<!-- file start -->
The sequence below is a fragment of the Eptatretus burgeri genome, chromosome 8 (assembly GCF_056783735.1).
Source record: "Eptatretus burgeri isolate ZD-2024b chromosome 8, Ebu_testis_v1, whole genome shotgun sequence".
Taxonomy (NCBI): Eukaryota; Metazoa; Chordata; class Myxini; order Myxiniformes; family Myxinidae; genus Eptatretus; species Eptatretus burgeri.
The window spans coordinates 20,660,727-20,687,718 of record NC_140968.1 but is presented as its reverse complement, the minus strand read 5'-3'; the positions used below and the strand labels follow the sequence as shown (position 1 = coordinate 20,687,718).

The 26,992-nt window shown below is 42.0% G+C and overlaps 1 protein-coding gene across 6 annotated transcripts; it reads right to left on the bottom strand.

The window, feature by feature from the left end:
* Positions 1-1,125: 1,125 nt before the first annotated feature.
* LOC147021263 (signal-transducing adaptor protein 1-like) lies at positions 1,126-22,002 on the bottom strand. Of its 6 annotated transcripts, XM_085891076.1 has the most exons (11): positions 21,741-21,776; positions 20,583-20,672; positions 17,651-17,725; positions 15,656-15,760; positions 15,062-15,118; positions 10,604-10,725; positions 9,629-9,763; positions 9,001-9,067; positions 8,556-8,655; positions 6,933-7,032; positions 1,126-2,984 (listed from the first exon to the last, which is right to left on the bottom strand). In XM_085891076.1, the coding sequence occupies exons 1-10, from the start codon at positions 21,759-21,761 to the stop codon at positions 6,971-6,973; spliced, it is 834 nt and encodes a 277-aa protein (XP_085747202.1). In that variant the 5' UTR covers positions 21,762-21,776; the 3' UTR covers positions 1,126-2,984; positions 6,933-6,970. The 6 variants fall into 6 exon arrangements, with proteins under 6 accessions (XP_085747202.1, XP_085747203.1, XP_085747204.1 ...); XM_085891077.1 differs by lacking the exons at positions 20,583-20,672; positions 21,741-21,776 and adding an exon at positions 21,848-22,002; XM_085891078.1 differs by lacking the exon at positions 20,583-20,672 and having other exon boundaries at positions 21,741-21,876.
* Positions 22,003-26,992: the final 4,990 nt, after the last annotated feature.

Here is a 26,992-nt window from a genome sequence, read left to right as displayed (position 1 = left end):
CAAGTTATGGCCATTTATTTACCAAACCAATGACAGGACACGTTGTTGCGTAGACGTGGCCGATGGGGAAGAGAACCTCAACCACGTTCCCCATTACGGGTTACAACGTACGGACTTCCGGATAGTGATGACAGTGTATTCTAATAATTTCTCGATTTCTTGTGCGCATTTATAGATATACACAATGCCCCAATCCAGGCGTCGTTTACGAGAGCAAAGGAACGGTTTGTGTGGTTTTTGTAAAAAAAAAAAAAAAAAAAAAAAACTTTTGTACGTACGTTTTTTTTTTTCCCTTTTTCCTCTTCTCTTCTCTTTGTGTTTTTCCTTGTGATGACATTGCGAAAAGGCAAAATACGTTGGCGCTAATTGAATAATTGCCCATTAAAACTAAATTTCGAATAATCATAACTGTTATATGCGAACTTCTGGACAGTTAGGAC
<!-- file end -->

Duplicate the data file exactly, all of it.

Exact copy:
The sequence below is a fragment of the Eptatretus burgeri genome, chromosome 8 (assembly GCF_056783735.1).
Source record: "Eptatretus burgeri isolate ZD-2024b chromosome 8, Ebu_testis_v1, whole genome shotgun sequence".
Taxonomy (NCBI): Eukaryota; Metazoa; Chordata; class Myxini; order Myxiniformes; family Myxinidae; genus Eptatretus; species Eptatretus burgeri.
The window spans coordinates 20,660,727-20,687,718 of record NC_140968.1 but is presented as its reverse complement, the minus strand read 5'-3'; the positions used below and the strand labels follow the sequence as shown (position 1 = coordinate 20,687,718).

The 26,992-nt window shown below is 42.0% G+C and overlaps 1 protein-coding gene across 6 annotated transcripts; it reads right to left on the bottom strand.

The window, feature by feature from the left end:
* Positions 1-1,125: 1,125 nt before the first annotated feature.
* LOC147021263 (signal-transducing adaptor protein 1-like) lies at positions 1,126-22,002 on the bottom strand. Of its 6 annotated transcripts, XM_085891076.1 has the most exons (11): positions 21,741-21,776; positions 20,583-20,672; positions 17,651-17,725; positions 15,656-15,760; positions 15,062-15,118; positions 10,604-10,725; positions 9,629-9,763; positions 9,001-9,067; positions 8,556-8,655; positions 6,933-7,032; positions 1,126-2,984 (listed from the first exon to the last, which is right to left on the bottom strand). In XM_085891076.1, the coding sequence occupies exons 1-10, from the start codon at positions 21,759-21,761 to the stop codon at positions 6,971-6,973; spliced, it is 834 nt and encodes a 277-aa protein (XP_085747202.1). In that variant the 5' UTR covers positions 21,762-21,776; the 3' UTR covers positions 1,126-2,984; positions 6,933-6,970. The 6 variants fall into 6 exon arrangements, with proteins under 6 accessions (XP_085747202.1, XP_085747203.1, XP_085747204.1 ...); XM_085891077.1 differs by lacking the exons at positions 20,583-20,672; positions 21,741-21,776 and adding an exon at positions 21,848-22,002; XM_085891078.1 differs by lacking the exon at positions 20,583-20,672 and having other exon boundaries at positions 21,741-21,876.
* Positions 22,003-26,992: the final 4,990 nt, after the last annotated feature.

Here is a 26,992-nt window from a genome sequence, read left to right as displayed (position 1 = left end):
CAAGTTATGGCCATTTATTTACCAAACCAATGACAGGACACGTTGTTGCGTAGACGTGGCCGATGGGGAAGAGAACCTCAACCACGTTCCCCATTACGGGTTACAACGTACGGACTTCCGGATAGTGATGACAGTGTATTCTAATAATTTCTCGATTTCTTGTGCGCATTTATAGATATACACAATGCCCCAATCCAGGCGTCGTTTACGAGAGCAAAGGAACGGTTTGTGTGGTTTTTGTAAAAAAAAAAAAAAAAAAAAAAAACTTTTGTACGTACGTTTTTTTTTTTCCCTTTTTCCTCTTCTCTTCTCTTTGTGTTTTTCCTTGTGATGACATTGCGAAAAGGCAAAATACGTTGGCGCTAATTGAATAATTGCCCATTAAAACTAAATTTCGAATAATCATAACTGTTATATGCGAACTTCTGGACAGTTAGGAC